Ole Gunnar Solskjaer will see in the new year with a Diet Coke rather than champagne or anything stronger, but he has cause to celebrate. 2019 has been a testing year for the Manchester United manager but December was far from the cruellest month. The defeat against Watford was a low point, draws with Aston Villa and Everton at Old Trafford not much better, but the good outweighed the bad.
The exhilarating wins over Tottenham and Manchester City eased pressure on his position just as it was beginning to ramp up again, and the month ended with a very different but arguably just as significant pair of victories over Newcastle and Burnley. Add faultless progression through two cup competitions and you see why Solskjaer can start the year in an optimistic mood.
“We’re improving,” he said at Turf Moor late on Saturday night, after a sixth win in nine games and a second straight win against the type of opponents United have struggled to beat. “I think we can see more and more of what we want to be and our identity and what we’re good at. We’re making games suit our style more and more. We’ve played the same way for a little while and we’re getting used to each other.”
This week not only marks the end of the year but the decade, and the 2010s have not been a stellar one in United’s history – the worst since the 1980s certainly, and far short of the achievements in the 1990s and 2000s. And yet they have still included two league titles, an FA Cup, an EFL Cup, a Europa League win and a Champions League final appearance. Such are the high expectations at Old Trafford.
Solskjaer was asked to look ahead to the next decade on Saturday but was wise enough not to cast his eye past the next 12 months. “2020 sounds quite good for me though. I’m going to make 2020 a good year for myself,” he said. “I think we’re on the right track. We are in a transition period, we’ve seen other clubs do it and come out strong after a couple of years and we will come strong this decade definitely, that’s just in the nature of this club.”
So, if a good decade means Premier League and Champions League titles, what does a good 2020 look like? It has arguably already got off to a poor start, with in-demand striker and former Solskjaer protege Erling Braun Haaland bound for Dortmund rather than Manchester when the window opens in January. He will not be Romelu Lukaku’s replacement, if there is to be one before the end of the season.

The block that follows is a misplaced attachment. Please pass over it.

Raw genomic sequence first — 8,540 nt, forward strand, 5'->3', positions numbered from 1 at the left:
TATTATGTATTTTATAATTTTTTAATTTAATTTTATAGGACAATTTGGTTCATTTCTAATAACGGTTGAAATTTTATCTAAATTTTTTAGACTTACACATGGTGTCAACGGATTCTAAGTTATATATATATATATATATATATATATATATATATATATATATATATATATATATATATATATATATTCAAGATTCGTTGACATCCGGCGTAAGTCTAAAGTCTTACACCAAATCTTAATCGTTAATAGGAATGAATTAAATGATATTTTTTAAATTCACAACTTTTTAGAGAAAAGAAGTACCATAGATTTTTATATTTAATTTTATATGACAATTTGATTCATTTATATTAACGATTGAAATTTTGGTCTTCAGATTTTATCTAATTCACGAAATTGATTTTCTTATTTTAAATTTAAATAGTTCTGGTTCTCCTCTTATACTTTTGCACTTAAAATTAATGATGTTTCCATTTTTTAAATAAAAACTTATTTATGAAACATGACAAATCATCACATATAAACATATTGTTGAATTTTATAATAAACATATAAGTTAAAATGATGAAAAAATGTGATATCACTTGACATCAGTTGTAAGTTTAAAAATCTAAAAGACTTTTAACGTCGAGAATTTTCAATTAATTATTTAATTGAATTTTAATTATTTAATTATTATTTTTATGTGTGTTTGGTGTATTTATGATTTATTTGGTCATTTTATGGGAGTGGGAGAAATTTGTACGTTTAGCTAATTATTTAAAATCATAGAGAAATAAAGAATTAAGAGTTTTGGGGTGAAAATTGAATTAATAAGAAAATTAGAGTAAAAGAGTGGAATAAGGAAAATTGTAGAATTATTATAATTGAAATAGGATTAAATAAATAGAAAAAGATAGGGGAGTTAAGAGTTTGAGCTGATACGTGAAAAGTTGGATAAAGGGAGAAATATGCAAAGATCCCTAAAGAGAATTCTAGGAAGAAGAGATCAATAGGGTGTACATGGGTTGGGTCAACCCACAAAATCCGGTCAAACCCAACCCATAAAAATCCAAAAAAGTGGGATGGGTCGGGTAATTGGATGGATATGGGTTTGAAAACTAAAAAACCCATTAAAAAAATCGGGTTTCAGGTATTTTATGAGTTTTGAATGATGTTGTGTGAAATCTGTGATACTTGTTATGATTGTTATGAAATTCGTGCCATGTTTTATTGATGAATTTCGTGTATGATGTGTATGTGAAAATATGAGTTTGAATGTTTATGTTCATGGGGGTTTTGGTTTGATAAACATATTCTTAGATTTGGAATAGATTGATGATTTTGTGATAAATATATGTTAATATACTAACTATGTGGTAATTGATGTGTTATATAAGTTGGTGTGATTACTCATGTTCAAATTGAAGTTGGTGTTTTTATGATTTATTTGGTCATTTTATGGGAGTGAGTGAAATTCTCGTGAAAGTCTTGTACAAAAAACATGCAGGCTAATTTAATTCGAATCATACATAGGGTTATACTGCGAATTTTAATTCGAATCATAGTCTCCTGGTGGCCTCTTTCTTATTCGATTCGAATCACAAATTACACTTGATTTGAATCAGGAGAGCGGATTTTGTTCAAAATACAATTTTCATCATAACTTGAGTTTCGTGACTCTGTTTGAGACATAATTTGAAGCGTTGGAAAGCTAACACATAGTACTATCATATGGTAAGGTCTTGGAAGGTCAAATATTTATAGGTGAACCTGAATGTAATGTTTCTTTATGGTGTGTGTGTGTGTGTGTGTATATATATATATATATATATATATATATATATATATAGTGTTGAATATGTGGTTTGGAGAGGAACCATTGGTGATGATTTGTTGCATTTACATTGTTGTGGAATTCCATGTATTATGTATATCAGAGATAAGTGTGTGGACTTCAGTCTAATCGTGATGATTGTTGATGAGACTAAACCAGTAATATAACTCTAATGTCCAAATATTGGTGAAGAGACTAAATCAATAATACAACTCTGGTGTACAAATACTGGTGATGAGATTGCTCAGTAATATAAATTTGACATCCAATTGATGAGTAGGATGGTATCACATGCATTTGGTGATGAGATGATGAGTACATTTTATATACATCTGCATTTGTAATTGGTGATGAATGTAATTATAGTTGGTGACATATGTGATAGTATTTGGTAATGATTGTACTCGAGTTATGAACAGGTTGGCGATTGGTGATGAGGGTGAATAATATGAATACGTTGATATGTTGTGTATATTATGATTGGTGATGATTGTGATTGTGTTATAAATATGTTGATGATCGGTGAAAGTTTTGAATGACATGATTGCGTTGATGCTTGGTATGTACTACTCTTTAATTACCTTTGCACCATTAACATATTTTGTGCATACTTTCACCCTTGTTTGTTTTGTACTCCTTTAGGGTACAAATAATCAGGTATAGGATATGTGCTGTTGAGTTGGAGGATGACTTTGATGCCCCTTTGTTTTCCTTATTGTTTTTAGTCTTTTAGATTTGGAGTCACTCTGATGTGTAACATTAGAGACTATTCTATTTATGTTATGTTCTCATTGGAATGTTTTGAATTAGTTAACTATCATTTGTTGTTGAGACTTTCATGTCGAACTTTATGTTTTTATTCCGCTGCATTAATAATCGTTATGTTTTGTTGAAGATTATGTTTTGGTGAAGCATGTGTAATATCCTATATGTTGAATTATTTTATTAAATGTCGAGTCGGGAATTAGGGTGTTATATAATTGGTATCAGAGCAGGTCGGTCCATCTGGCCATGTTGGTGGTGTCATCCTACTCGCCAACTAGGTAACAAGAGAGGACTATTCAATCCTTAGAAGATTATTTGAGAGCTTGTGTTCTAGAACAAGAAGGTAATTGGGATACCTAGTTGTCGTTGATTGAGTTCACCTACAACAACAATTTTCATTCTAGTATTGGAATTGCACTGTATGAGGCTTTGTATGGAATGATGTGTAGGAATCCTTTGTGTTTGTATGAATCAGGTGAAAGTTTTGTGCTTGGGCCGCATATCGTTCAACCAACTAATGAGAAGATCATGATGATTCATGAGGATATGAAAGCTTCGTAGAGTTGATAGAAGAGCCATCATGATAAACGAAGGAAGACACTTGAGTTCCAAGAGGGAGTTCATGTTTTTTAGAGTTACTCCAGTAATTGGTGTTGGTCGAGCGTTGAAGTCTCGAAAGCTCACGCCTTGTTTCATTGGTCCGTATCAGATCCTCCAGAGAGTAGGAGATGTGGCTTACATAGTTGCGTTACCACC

United are understood to have balked at demands made by Haaland’s representatives but make no mistake, this was a player they wanted to sign. There was a hint of disappointment in Solskjaer’s voice when he suggested Haaland had made a decision on his future earlier this month, not long after visiting the player for talks in Salzburg, and there was a similar caution in tone when asked about potential January signings on Saturday.
“I’m always an optimist. I’m a striker by nature and I’ve always been an optimist. I’m optimistic we can keep players fit and if the right ones become available we do have the resources and I do have the backing from the board, but it’s also about getting the right ones. It has to be,” he said.
There are vacancies in midfield as well as up front, but Solskjaer steered away from quick fixes. “There’s no point suddenly bringing someone else in now for the sake of three or four months if that can disrupt any good feeling or chemistry in the group, because the chemistry in the group is really good. It has to be the right type and it has to be a good investment for the long term as well.”
Additions are needed though, making summer 2020 another significant one in United’s rebuilding process. If Solskjaer fills the gaps he has in his squad, that will be a start. Settling Paul Pogba’s future must also be a priority. Whether the midfielder stays or goes, another year of uncertainty, agitation and mysterious absences will only hinder the progress of the Solskjaer project.
But the likelihood is that events on-the-pitch between now and May are to be the most crucial of Solskjaer’s time in charge to date. As late as last month, United were informing global investors that they expect to compete in next season’s Champions League despite not finishing a round of fixtures inside the top four since the middle of September. Even after their positive run of results, they still sit four points adrift.
United will suffer financially should they miss out once again and, though it is a hit they will be able to swallow, failure to finish in the top four did for David Moyes and Louis van Gaal. It also looked extremely unlikely by the time Jose Mourinho was dismissed last December. And then even if Solskjaer can secure a Champions League berth, he will be expected to achieve the same with a great deal more ease next season.
After all, Solskjaer recently celebrated his first anniversary in the job and it has been a year filled with talk of learning, rebuilding and progress. Even his harshest critics would concede that he has laid promising foundations on scorched earth, but this next year in charge must see tangible steps towards recreating the success of the 1990s and 2000s while consigning the mediocrity of the 2010s to history.